Nov 21, 2012 Sharda Sahai
Pandit Sharda Sahai, the legendary tabla virtuoso, was widely regarded as one of India’s great ambassadors for tabla being at the forefront for the spread of Indian music in the East and West. As a performer, composer and educator, his contribution to the field of tabla was unmatched and achieved after long years of dedicated study under his father Pt. Bhagvati Sahai, and his illustrious guru Pt. Kanthe Maharaj.
Pt. Sharda Sahai’s life began in humble circumstances in Kabir Chaura, the musician quarter of Varanasi (Uttar Pradesh). His early years were marred by one tragedy after another. He lost his father at the age of seven, then his eldest brother died and finally he lost five members of his family when his house collapsed. It was the stories that his teacher Pt. Kanthe Maharaj told him of his illustrious ancestors that fired him with the determination and resolve to live up to his family name and become one of India’s great tabla players.
With the loss of so many members of his family Pt. Sharda Sahai had to start earning a living from the age of eleven making his debut with Ustad Ali Akbar Khan at the Italee music conference in Delhi. When he was twenty-three years of age he decided to devote two years to perfecting his technique and expanding his repertoire of traditional pieces. This was to be a great sacrifice as his family was struggling to make ends meet. However his family members supported him.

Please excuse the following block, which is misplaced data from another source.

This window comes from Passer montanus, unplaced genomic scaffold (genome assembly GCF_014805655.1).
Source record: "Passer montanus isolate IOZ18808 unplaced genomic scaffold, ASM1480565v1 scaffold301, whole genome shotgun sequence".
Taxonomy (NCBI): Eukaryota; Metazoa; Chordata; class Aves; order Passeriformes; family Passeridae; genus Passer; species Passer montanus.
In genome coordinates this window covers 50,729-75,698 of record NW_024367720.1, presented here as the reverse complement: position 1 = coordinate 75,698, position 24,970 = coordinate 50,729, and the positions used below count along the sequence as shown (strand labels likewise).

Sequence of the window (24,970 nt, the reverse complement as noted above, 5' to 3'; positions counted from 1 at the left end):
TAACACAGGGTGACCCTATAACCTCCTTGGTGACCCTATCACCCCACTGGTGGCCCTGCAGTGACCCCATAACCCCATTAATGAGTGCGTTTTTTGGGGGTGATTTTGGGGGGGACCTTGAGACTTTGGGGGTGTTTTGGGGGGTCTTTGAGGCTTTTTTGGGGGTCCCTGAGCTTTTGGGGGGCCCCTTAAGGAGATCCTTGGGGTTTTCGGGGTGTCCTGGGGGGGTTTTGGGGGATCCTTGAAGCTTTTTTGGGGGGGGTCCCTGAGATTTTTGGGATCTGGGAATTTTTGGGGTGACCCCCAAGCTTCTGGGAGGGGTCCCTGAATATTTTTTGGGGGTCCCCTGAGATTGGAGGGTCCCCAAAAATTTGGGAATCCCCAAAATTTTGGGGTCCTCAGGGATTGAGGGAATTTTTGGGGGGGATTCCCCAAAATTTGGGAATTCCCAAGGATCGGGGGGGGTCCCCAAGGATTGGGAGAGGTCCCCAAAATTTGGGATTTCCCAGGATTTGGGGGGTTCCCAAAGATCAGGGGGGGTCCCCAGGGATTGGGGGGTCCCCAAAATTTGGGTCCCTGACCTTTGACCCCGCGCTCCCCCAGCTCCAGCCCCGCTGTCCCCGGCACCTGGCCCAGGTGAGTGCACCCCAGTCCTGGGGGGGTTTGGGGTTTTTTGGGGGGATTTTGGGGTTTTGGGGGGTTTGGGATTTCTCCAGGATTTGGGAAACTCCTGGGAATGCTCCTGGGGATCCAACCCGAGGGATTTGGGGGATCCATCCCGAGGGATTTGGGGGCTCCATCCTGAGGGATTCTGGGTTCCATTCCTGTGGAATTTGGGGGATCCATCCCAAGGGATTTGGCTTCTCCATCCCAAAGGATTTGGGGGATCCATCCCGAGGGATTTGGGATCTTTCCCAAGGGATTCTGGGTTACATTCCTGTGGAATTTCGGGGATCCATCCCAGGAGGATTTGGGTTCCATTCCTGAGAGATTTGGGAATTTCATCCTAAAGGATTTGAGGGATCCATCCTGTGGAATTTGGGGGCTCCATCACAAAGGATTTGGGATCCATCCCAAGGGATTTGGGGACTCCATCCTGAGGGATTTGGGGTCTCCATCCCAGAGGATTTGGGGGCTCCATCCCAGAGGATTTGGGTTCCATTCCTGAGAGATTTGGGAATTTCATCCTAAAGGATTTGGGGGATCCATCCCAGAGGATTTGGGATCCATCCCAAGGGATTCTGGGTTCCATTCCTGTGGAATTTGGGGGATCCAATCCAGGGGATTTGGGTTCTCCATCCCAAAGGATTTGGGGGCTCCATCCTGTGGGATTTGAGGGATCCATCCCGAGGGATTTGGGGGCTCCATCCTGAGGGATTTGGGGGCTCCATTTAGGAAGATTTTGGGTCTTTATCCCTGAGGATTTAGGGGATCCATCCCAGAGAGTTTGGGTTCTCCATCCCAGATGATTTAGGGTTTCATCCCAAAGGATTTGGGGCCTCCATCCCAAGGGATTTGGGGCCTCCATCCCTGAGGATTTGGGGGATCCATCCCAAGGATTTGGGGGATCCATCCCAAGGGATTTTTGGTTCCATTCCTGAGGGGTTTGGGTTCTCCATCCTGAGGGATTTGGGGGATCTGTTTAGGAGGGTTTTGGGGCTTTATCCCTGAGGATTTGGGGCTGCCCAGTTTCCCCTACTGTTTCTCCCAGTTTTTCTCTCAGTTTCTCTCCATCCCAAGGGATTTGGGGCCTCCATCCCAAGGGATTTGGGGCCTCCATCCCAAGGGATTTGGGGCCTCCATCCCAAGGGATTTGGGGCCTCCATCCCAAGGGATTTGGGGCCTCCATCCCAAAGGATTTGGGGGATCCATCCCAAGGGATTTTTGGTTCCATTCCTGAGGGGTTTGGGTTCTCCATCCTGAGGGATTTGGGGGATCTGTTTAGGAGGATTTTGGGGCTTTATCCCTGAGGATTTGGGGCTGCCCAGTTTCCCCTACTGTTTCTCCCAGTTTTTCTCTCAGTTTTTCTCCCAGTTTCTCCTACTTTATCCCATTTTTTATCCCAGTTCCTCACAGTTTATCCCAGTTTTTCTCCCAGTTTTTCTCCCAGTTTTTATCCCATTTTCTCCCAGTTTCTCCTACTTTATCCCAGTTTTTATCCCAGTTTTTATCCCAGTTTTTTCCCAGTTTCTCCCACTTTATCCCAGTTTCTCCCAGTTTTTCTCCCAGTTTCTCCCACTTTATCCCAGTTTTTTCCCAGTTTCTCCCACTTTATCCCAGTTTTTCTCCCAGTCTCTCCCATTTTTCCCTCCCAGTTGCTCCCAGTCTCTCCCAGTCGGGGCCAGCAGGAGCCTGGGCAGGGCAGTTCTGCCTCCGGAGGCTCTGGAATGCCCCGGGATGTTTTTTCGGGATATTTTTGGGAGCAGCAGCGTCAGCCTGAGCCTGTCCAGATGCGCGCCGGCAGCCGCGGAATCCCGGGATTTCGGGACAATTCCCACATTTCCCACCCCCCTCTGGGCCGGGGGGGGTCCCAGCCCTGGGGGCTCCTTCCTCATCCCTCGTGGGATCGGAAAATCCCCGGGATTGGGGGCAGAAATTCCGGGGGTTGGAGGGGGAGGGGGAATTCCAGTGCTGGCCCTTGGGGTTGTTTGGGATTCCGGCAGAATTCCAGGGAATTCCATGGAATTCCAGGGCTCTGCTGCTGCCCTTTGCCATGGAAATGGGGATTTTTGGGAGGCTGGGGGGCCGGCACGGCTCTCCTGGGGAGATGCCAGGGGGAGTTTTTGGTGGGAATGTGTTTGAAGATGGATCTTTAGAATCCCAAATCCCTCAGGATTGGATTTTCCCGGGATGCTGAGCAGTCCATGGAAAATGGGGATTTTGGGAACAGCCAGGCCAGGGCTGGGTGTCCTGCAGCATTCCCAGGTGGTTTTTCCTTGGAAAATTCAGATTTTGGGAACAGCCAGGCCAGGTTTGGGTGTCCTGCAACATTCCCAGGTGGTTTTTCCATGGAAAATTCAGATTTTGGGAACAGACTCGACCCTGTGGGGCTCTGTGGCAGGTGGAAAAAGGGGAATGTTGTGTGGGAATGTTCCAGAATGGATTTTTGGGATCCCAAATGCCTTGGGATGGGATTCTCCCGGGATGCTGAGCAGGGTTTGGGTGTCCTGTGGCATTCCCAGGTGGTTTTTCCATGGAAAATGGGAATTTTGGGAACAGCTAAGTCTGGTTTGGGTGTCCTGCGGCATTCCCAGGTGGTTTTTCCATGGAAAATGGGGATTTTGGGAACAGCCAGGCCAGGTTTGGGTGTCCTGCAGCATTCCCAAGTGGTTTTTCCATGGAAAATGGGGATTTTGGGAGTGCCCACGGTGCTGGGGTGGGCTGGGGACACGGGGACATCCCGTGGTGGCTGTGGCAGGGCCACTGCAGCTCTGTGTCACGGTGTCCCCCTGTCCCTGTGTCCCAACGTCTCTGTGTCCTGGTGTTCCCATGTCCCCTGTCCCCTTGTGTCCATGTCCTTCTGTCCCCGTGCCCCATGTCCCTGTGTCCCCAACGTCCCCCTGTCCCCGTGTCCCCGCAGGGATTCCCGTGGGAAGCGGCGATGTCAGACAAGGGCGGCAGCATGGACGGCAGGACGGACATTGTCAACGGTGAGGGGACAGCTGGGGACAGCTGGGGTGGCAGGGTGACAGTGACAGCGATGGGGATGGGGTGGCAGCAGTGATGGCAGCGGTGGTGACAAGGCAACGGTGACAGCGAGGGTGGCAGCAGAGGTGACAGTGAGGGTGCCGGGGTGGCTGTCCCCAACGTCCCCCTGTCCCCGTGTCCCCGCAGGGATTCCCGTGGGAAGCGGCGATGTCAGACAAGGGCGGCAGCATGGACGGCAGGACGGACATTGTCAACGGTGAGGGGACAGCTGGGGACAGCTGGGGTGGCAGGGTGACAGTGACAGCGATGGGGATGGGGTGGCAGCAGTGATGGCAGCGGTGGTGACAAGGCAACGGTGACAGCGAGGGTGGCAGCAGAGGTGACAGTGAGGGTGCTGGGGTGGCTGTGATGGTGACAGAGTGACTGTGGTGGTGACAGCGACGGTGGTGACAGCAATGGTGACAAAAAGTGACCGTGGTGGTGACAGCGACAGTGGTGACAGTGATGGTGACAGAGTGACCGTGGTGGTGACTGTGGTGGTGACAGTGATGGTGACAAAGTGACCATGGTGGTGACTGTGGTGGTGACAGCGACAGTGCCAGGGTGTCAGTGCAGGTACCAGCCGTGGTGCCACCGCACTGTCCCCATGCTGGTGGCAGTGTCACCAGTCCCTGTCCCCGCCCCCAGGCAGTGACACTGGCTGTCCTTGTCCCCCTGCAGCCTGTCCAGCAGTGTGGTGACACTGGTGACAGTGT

When he returned to the stage in 1960 it was not long before he was performing almost every day of the year. His fame spread and he was in great demand as an accompanist of instrumental music, vocal music and dance. In 1970, Pt. Sharda Sahai was introduced to the West when he toured with Ustad Amjad Ali khan. He had numerous disciples, many of whom are now successful concert artists, teachers and composers.
Pt. Sharda Sahai’s contribution to Indian music is phenomenal for the length of time and the consistency with which he has contributed to the spread of Indian culture. His career began at the age of eleven to old age. He operated in two main areas, performance and training. He provided audiences in India, USA, Canada, Australia, and several countries in Europe with traditional solos lasting up to two and a half hours and as an educator he taught everyone who actively sought his help with sincerity and great skill.